Sharing books about main characters with disabilities promotes awareness and acceptance. The three books I will be discussing today also happen to have connections to my summer series on Tips for Connecting Books to Summer Fun. They are all fiction titles, but one is about gardening (albeit in dystopian Australia). One is about wild birds, and another ends with a concert in the park.
A good place to find some of the best books featuring characters with disabilities is on the American Library Association (ALA) website page for the Schneider Family Book Award. The purpose of the award is to honor an author or illustrator for a book that, "...embodies an artistic expression of the disability experience for child and adolescent audiences." Every January, the ALA announces winners in the age categories of 0-8, 9-13, and 14-18. Some of the highlights for the recent 2022 awards are below.
The winner in the young children's category was My City Speaks. Photographer Darren Lebeuf and paper artist Ashley Barron have created a visually engaging tale of a girl with a visual impairment and her father as they travel to familiar spots in their city (including a community garden) and finally arrive at a concert stage in the park where she plays the violin.
The winner in the middle-grade category was A Bird Will Soar, by Alison Green Meyers. It is written from the perspective of Axel, a boy on the autism spectrum who loves birds but often finds family confusing. He makes sense of the people around him by comparing them to birds. The insight into Axel's inner thoughts and feelings is part of what makes this book so remarkable. When a storm destroys an eagle's nest, Axel must help a struggling eaglet to heal. The story is filled with poems and lots of interesting bird facts.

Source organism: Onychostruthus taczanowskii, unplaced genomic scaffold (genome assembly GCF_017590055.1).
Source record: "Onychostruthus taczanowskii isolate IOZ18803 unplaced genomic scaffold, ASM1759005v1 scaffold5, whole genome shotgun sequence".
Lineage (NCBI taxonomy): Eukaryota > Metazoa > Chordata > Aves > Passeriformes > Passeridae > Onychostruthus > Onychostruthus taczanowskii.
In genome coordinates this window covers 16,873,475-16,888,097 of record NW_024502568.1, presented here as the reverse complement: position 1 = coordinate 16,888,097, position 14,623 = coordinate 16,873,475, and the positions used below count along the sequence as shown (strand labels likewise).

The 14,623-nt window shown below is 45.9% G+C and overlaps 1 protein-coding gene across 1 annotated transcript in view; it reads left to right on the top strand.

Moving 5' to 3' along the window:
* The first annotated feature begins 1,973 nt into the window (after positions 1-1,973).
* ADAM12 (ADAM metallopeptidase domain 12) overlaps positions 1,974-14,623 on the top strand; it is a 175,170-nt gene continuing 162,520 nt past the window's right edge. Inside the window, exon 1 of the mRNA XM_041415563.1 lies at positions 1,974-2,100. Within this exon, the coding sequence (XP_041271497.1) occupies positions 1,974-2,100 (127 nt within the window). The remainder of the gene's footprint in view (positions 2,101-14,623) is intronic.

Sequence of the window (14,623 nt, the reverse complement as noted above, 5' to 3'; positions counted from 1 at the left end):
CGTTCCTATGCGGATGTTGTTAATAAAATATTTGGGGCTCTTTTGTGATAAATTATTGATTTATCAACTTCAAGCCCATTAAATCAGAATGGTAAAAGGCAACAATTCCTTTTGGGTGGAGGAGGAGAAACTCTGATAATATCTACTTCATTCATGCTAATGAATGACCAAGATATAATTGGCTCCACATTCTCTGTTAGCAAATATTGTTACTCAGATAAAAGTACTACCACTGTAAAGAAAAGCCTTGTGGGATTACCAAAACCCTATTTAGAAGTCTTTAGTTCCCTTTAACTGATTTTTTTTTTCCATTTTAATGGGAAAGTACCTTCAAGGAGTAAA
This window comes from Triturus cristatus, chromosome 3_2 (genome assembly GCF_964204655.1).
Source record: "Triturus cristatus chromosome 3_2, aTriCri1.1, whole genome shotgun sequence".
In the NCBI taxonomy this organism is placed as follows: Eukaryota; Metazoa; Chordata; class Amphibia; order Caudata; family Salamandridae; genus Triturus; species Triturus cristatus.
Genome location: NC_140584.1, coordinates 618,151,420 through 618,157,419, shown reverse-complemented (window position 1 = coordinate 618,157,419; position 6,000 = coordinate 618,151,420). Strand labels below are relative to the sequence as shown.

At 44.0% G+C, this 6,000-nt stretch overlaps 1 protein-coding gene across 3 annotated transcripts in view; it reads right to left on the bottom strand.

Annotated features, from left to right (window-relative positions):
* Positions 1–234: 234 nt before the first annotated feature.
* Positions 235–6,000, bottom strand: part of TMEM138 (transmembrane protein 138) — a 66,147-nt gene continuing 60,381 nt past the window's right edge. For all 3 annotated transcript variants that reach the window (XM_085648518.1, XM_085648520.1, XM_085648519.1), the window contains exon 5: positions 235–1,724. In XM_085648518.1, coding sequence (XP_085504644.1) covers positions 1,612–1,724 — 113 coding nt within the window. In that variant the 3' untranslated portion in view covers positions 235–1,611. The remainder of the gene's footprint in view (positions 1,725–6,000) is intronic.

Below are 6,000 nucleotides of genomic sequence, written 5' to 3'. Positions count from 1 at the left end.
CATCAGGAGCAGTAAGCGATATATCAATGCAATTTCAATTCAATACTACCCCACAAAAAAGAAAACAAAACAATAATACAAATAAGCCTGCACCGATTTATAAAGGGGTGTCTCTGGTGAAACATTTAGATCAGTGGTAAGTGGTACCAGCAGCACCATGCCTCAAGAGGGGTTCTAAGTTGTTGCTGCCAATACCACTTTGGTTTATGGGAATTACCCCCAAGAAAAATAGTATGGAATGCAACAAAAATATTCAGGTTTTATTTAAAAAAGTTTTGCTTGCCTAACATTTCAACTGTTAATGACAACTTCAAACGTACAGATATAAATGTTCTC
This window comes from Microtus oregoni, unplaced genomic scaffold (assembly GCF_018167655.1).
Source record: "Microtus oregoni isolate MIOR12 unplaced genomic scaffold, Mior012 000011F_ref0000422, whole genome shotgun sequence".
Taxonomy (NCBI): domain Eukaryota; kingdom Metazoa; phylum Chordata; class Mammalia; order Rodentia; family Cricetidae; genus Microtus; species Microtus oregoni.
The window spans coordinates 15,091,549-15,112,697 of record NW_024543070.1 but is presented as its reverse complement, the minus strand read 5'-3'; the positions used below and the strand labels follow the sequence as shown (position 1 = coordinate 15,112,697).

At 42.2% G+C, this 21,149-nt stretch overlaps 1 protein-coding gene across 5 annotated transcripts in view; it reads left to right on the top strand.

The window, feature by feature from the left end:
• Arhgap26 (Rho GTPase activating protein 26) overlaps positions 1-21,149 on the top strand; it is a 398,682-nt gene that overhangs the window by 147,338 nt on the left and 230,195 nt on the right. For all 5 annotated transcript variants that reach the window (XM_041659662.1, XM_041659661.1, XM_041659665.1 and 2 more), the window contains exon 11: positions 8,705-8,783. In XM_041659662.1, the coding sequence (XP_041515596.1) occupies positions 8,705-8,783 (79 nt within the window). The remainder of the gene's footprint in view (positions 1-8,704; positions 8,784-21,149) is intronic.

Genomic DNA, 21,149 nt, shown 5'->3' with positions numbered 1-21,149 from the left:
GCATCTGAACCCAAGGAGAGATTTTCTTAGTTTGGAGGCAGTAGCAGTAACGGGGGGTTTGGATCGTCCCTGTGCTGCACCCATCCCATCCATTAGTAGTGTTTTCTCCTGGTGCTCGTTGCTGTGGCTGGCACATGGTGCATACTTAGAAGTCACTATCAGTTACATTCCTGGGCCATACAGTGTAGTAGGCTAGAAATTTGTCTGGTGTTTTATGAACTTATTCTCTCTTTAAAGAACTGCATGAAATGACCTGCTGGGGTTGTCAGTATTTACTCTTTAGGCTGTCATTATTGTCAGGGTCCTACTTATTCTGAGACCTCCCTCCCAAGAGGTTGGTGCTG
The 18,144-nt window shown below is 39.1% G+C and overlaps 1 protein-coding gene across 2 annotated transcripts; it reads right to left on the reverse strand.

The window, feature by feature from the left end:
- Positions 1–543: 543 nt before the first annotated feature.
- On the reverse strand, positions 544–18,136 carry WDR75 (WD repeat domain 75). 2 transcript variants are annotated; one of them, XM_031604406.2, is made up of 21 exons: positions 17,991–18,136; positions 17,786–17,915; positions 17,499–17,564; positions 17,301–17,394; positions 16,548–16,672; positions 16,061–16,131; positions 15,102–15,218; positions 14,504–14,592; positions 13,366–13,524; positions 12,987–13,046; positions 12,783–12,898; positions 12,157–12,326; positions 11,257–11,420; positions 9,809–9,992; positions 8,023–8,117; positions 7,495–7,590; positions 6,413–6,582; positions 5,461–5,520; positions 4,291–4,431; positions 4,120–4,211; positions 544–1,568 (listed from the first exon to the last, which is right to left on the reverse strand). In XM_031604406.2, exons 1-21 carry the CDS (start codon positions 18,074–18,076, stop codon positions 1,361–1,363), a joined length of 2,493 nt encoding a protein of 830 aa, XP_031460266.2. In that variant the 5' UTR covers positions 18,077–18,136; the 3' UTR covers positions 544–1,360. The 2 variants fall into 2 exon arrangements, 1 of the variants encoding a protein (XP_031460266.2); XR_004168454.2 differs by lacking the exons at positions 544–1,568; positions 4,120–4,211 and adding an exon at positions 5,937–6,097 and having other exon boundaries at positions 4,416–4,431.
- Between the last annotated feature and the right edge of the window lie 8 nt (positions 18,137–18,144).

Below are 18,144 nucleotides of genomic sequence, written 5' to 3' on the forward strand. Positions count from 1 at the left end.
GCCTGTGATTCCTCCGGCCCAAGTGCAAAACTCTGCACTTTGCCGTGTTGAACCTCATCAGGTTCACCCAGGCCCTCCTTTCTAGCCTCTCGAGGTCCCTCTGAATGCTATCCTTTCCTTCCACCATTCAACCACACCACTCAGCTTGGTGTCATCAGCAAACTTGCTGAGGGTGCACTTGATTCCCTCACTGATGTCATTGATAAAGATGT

The winner in the teen category was Words in my Hands, written and illustrated by Asphyxia and published by Annick Press. It is an illustrated novel told in a combination of text, paint, collage, and sketch about a girl who is deaf and is living in a slightly futuristic world in Australia filled with food insecurity, political upheaval, and environmental turmoil. It is dystopian but at the same time frighteningly realistic. Ultimately it is a story of resilience and hope as Piper, the main character, strives to create a sustainable garden and find her "voice." Asphyxia, the author/illustrator, is deaf and has included a "Dear Reader" note at the end of the book that shares ideas for how the hearing can be more sensitive and inclusive of people with hearing challenges.
For books about gardening for younger readers, see the books in last week's blog post about Books on Community Gardening and Pollination.
Since May is Better Speech and Hearing Month, you may want to check out the book list I created last November about Children's Books Featuring Main Characters with Speech, Language, Learning, and Hearing Challenges. Because many kids with speech and language challenges also struggle with reading, you may also want to share stories from my list of Children's Books Featuring Main Characters with Dyslexia. Don't forget the list I shared in April for Autism Awareness Month.
Watch for more book titles and tips including activities for Real-World Writing by following this blog. Sign up for my newsletter HERE to receive the free writing template for Travel Trouble.
Post a Comment
Thanks for your comments. They will appear on the blog after review by the blog administrator.